It doesn’t matter how experienced you are or what sector you work in, job rejection can be crushing news. Especially if the role was one that would have been a great fit.
It can be difficult not to take the rejection personally – especially if you’ve gone through the interview process and you felt you had a good rapport with your interviewer.
Similarly, it’s easy to over analyse your every answer – exercising the problem-solving skills you mentioned in your interview, in an effort to figure out what went wrong.
Rejection is never easy, and many rejected applicants fall into the ‘I never wanted the job anyway’ trap and move on without really learning anything from the experience.
It’s understandable, it can be difficult to separate our feelings from what is a business decision. Knowing to handle a job rejection is an important part of the recruitment process. By reflecting on the outcome, you have the opportunity to learn from it and do better next time.
If you’re currently looking for a new role and you’re getting turned down, here’s a method to help you move forward constructively.
A job rejection can be bruising to the ego. It’s easy to take that rejection as a sign that you’re not good enough or in some way not up to the role.
The reality can be quite different. You may not have been on top form that day, or you weren’t the right fit for the team already in place. Or someone else was better qualified.
The hiring manager has to go with the person they believe is right for the business, which is the responsible thing to do. Unfortunately, that sometimes means choosing someone else.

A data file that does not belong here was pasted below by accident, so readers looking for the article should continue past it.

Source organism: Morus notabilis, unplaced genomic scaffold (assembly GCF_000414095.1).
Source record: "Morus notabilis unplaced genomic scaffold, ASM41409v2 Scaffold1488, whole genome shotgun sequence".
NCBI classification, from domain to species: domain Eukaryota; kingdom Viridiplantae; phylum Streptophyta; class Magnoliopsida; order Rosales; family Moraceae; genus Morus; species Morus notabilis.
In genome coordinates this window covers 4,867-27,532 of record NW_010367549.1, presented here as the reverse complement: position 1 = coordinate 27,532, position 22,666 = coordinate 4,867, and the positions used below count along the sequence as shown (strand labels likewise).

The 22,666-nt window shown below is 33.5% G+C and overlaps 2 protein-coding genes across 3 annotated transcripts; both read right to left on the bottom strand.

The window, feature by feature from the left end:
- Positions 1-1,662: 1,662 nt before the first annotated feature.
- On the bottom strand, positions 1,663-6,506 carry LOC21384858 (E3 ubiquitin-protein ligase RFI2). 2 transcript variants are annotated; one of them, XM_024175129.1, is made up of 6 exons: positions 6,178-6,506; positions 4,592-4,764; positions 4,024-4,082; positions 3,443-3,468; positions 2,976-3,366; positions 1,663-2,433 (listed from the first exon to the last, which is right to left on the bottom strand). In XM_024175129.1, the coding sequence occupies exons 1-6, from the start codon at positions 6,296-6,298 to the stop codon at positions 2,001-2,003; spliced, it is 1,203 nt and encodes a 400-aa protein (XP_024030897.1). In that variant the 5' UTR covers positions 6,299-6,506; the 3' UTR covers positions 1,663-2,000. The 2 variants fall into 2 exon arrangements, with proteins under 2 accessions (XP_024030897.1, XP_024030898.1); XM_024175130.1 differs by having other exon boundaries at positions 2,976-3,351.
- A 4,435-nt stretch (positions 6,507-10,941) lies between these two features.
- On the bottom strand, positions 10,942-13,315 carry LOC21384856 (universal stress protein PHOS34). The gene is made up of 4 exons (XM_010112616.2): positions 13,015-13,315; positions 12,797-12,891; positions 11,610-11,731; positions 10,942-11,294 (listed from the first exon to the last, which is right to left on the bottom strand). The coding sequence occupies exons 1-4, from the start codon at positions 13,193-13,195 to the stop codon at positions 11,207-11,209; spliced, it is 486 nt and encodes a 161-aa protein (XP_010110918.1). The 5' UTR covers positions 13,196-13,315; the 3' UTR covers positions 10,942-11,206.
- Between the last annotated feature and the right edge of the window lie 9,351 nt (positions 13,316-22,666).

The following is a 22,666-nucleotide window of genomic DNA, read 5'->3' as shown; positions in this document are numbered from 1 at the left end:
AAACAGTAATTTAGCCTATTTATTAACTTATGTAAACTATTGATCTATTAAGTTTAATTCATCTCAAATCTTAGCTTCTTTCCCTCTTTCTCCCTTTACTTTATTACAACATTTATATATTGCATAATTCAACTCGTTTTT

But do your best to think positively about the experience. At the very least you learned something from that interview experience.
If nothing else, you got the opportunity to make yourself known to individuals within the business. It’s perfectly acceptable to connect with them on LinkedIn and keep in touch in case of future opportunities.
A job rejection allows you to reflect on the interview. This may seem arbitrary, but you learn more from failure than from success. With an objective hat on you can probably determine what went well and what could have done better.
Where possible, get feedback after you’ve had a job rejection as it may help clarify why you weren’t suitable. Not all businesses provide feedback but do your best to find out. However, hiring managers and recruiters will often sugar coat the feedback so be prepared to press for clarification if it’s not clear.
Although occasionally the feedback can be as simple as they liked someone else better. Again, don’t take it personally. The hiring manager has a responsibility to the business to hire the best possible fit to preserve the company culture.
In fact, the interviewer has done you a favour. Imagine how miserable you would be working with people you don’t get on with.
It’s also important not to dwell on the rejection. Frame it as learning experience and move on. And remember – just because it’s a no now, doesn’t mean it will be a no in the future.
If you are being rejected a lot then you may need to do some deeper reflection to make sure that your communication skills and body language aren’t selling you short.